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Have you had one of those moments since this pandemic started when you just suddenly felt sad? Or maybe you've experienced the massive loss of someone you love? Claire Willis says grief varies widely by person, as does how we handle it.
Willis is the co-founder of the Boston nonprofit Facing Cancer Together. She also regularly leads bereavement and support groups. Her new book, with co-author Marine Crawford Samuelson, is called "Opening To Grief: Finding Your Way From Loss To Peace."
On how to process the death toll and loss due to the pandemic:
Claire Willis: "I'm not sure that we actually do. I think we access it depending on how the face of it comes into our life, because each of us is impacted very differently by it. But the enormity of it is pretty hard to take in all at once I think. You know, sometimes in a conversation I'm having with someone else say, "Well, the traffic at Thanksgiving..." and then I realize there's probably not going to be traffic at Thanksgiving. Or, 'I hope to see you.' And then I forget for a moment, it's very hard to take in the enormity — this thing has tendrils that just go forever in our lives and touched so many parts."
On how we recognize grief, both in small and large losses:
Claire Willis: "Well, you know, it's really interesting that you ask me that, because grief — I think often people think of grief as sadness and sorrow, but grief really has as many faces as there are people who are grieving. So it often shows up as impatience, irritability, anxiety is another big expression of grief, anger and rage, which we can often see. Politically, certainly we can see that. Gratitude and sometimes even relief are all expressions of grief. So...people don't always recognize that they're grieving because they think of it in smaller terms of just sadness and sorrow. But it really has as many expressions as there are people who are grieving."
On ways to handle separation from loved ones, especially during the holidays:
Claire Willis: "You know, I think one of the things that I've seen in my bereavement groups is that when people have something in hand writing from someone they love, it helps keep the connection going. Because so much of our correspondence today is text and email and electronic. And I wonder about writing [the caller's father] a note so that on Thanksgiving he has something from you and from other members of the family. And certainly, as always, a phone call or a Zoom connection so he can see you is important if he's savvy in that way."
On anger as a manifestation of grief and the "stages of grief":
Claire Willis: "I think anger is a very common expression of grief because it gives people a sense of agency. And if we're feeling sad or sorrow in that expression of grief, there's a sense of vulnerability and helplessness that we often feel. And I think that can be very uncomfortable for many people to feel that kind of helplessness. So anger is a way that it often expresses itself."
"I want to just say one thing about the stages of grief, because the understanding in our culture that these are stages that Elisabeth Kübler-Ross wrote for people who were grieving isn't actually accurate. They were written for people who were dying, and they got applied to people who were grieving. And one of the things that's happened is people have compared themselves to those stages and end up feeling like they're falling short of how their grief is supposed to look. So grief is never a linear progression. It doesn't go from A-to-Z. It's much more like a ball of yarn that's knotted up and it we have to untangle it. So it's it's it's important to not try and use or overlay a model of grief on your grief because everybody's grief looks different."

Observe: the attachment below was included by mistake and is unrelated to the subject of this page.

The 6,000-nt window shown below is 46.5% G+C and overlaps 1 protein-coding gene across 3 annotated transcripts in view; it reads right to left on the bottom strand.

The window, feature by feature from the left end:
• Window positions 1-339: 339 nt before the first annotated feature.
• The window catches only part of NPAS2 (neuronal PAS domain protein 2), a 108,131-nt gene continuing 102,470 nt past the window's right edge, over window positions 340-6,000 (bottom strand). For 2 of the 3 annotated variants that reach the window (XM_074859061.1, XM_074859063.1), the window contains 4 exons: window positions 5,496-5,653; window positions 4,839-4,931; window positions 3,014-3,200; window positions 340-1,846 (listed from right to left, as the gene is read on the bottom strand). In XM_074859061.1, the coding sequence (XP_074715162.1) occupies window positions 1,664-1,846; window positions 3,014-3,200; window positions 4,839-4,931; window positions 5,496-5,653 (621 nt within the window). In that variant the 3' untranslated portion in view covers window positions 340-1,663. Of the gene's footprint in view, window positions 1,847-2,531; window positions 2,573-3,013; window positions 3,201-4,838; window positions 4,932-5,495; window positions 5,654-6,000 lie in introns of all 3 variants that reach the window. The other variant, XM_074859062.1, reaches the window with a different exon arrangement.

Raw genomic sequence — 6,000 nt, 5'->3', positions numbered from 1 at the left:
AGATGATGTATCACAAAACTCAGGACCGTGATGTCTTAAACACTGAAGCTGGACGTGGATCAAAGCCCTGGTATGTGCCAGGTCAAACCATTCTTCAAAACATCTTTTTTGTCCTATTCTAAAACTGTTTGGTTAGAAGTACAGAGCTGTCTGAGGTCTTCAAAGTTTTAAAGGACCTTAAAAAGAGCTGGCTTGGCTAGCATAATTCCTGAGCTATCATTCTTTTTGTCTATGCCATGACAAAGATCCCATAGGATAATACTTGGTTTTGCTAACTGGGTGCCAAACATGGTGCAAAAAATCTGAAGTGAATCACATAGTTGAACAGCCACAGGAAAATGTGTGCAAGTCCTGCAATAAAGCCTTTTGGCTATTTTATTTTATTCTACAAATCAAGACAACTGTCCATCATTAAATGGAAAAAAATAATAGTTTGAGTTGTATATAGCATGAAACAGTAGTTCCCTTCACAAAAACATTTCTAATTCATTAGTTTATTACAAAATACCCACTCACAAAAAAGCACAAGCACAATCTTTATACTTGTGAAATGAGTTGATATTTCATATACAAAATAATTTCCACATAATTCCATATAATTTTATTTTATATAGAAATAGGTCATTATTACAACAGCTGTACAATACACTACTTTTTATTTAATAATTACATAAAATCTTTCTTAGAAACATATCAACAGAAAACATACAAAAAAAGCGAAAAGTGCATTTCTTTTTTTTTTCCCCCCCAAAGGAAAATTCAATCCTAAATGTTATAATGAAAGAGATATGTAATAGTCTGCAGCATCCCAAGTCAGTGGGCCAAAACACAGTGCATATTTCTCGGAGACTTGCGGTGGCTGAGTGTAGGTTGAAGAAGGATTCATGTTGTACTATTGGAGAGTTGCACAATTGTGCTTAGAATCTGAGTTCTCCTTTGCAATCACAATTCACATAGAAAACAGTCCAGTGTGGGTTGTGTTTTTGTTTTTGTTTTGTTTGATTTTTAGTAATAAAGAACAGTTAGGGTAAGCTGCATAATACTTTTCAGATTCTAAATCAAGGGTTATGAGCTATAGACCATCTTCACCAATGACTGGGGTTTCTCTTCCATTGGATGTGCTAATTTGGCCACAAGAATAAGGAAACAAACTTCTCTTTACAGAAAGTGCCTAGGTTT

On addressing grief:
Claire Willis: "I think the first chapter in the book is called 'Starting with Kindness.' And I think being kind to ourselves and not allowing any internal voices that tell us how this is supposed to look, dictate how we feel about our grief and to treat it as we would a tender friend or a child that was hurting to stay gentle and kind with however it is we're feeling and not overly any of the models of grief or anything that we read about what it should look like on ourselves. I think that's the most important thing to start with."
"Just to counter some of the prevailing myths, most of us have ideas about grief and what it should look like, and we might be under the oppression of some of those concepts. The second thing I would say, and it may sound a little bit counterintuitive, but one of the ways we can build resilience in the face of grief is to try to notice three or four things each day that are right, for which we can be grateful, because our minds are hard wired to notice what's wrong. And if we can hold what's right next to and in equal proportion to what's wrong, it can be very helpful in creating some inner strength and building our resilience to hold our suffering. So one of the things that I often suggest people do is to keep a gratitude journal at the end of the day, because when you commit to that the next day, you start to look for things that are right. And we're not talking about doing this at the expense of what's wrong, but holding what's right alongside."
This segment aired on November 19, 2020.
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